Kypchak languages


Kypchak languages
Kypchak
Northwestern Turkic
Ethnicity: Kypchaks
Geographic
distribution:
Map-Kypchak Language World.png

 Kypchak–Bolgar   Kypchak–Cuman   Kazakh–Nogay 

Linguistic classification: Turkic
  • Kypchak
Subdivisions:
Kypchak–Bolgar
Kypchak–Cuman
Kazakh–Nogay

The Kypchak languages (also known as the Kipchak, Qypchaq, or Northwestern Turkic languages), are a major branch of the Turkic language family spoken by more than 12 million people in an area spanning from Lithuania to China.

Contents

Linguistic features

The Kypchak languages share a number of features that have led linguists to classify them together. Some of these features are shared with other Turkic languages; others are unique to the Kypchak language family.

Shared features

  • Change of Proto-Turkic *d to /j/ (e.g. *hadaq > ajaq "foot")
  • Loss of initial *h sound (preserved only in Khalaj. See above example.)

Unique features

  • Extensive labial vowel harmony (e.g. olor vs. olar "them")[citation needed]
  • Frequent fortition (in the form of assibilation) of initial */j/ (e.g. *jetti > ʒetti "seven")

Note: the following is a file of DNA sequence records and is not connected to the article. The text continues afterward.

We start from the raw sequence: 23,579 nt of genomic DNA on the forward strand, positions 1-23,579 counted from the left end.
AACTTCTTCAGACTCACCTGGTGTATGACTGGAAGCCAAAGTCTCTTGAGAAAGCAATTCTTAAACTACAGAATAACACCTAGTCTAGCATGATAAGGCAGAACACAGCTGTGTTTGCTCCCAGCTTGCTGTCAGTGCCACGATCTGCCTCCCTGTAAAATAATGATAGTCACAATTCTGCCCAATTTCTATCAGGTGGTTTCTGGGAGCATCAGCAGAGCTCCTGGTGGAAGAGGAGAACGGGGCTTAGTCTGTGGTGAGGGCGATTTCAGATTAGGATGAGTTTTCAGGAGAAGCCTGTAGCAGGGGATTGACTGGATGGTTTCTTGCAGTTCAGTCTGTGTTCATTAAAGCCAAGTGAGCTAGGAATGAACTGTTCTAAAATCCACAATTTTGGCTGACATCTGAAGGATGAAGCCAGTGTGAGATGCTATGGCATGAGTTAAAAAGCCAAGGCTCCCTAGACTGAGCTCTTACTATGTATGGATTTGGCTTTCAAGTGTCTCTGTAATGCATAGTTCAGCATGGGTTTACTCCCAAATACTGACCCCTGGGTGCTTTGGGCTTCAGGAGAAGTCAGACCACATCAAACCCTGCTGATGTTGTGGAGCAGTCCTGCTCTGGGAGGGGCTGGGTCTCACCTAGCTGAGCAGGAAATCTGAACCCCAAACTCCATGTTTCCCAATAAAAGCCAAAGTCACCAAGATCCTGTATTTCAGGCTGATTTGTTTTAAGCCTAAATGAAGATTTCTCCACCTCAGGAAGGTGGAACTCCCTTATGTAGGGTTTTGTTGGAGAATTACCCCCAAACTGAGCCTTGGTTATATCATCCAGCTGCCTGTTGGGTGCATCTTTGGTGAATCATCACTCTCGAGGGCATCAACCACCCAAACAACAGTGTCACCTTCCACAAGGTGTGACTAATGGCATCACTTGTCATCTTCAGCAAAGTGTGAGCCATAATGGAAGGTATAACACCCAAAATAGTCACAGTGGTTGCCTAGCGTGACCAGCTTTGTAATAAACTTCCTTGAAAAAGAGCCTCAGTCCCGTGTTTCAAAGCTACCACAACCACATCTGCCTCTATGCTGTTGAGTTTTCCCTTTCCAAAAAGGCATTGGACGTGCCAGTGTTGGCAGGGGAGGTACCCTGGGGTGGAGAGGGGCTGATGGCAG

• Diphthongs from syllable-final */ɡ/ and */b/ (e.g. *taɡ > taw "mountain", *sub > suw)

Classification

The Kypchak languages may be broken down into three groups, based on geography and shared features:

The Uzbek language's Kypchak dialect contains the remainder of Kypchak languages that were once spoken in Uzbekistan, and there is a dialect continuum between Uzbek and Kazakh.

The language of the Mamluks in Egypt appears to have been a Kypchak language, probably one belonging to the Kazakh–Nogay group.[citation needed]

See also

References

  • Johanson, Lars and Csató, Éva Ágnes (1998). The Turkic Languages. London: Routledge. ISBN 0-415-08200-5. 
  • Menges, Karl H. (1995). The Turkic Languages and Peoples. Wiesbaden: Harrassowitz. ISBN 3-447-03533-1. 

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